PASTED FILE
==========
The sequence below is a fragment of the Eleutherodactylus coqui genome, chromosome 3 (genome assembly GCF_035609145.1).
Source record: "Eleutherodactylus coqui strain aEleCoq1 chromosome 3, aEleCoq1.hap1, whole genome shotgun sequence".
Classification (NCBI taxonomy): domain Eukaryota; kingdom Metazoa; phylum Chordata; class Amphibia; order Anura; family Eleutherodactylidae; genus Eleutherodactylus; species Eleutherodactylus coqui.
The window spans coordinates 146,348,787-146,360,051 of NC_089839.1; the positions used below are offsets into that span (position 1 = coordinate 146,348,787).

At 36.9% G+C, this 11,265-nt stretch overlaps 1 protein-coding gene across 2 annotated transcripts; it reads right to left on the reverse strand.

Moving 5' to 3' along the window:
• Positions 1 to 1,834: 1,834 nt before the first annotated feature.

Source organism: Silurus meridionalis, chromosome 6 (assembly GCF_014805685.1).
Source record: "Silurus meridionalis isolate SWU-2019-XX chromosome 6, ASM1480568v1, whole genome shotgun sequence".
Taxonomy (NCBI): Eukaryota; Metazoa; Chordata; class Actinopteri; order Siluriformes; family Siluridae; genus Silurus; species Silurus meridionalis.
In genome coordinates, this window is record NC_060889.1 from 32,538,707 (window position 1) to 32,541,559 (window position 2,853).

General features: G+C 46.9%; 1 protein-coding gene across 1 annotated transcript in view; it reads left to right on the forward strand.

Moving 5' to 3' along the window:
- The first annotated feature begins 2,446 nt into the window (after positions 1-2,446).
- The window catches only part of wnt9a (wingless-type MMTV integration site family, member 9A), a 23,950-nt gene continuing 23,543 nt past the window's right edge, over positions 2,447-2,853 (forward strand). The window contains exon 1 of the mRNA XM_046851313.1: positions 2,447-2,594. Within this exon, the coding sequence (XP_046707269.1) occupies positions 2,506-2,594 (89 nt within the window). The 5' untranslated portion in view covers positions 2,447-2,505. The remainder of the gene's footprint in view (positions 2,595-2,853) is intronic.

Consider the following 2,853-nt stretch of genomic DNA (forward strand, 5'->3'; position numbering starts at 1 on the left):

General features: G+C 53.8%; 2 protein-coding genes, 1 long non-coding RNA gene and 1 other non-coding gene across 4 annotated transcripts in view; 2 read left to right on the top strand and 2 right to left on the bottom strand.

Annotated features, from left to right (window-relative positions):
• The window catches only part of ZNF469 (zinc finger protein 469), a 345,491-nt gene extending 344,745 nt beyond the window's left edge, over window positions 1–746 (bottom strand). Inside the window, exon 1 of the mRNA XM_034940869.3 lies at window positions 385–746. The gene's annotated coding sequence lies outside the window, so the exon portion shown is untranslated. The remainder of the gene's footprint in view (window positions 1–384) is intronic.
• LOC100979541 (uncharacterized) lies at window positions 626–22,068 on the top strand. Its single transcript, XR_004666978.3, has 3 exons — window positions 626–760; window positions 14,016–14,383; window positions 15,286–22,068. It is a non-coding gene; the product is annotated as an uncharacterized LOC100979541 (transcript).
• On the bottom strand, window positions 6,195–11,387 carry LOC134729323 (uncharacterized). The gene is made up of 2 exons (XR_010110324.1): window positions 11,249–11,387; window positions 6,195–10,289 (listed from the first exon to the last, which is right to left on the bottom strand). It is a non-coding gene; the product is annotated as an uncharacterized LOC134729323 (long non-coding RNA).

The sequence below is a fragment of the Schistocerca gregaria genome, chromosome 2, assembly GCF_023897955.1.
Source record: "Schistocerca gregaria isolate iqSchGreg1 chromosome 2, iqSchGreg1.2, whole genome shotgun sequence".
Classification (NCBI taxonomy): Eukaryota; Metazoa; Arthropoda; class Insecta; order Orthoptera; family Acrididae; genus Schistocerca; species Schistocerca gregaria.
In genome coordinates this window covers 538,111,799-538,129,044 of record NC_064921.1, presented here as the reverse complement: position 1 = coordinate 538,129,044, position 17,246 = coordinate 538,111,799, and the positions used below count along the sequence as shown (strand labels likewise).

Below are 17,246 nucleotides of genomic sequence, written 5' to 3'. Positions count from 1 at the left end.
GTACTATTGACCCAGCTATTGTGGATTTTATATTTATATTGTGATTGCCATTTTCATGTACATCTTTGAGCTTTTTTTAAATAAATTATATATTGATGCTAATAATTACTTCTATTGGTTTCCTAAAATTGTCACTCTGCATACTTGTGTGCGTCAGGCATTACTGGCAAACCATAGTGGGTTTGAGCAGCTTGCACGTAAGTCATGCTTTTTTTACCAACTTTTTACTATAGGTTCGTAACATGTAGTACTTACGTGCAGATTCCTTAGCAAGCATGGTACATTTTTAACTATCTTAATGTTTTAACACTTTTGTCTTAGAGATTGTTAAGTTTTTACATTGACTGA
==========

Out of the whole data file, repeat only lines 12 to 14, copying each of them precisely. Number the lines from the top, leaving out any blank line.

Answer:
General features: G+C 46.9%; 1 protein-coding gene across 1 annotated transcript in view; it reads left to right on the forward strand.

Moving 5' to 3' along the window:
- The first annotated feature begins 2,446 nt into the window (after positions 1-2,446).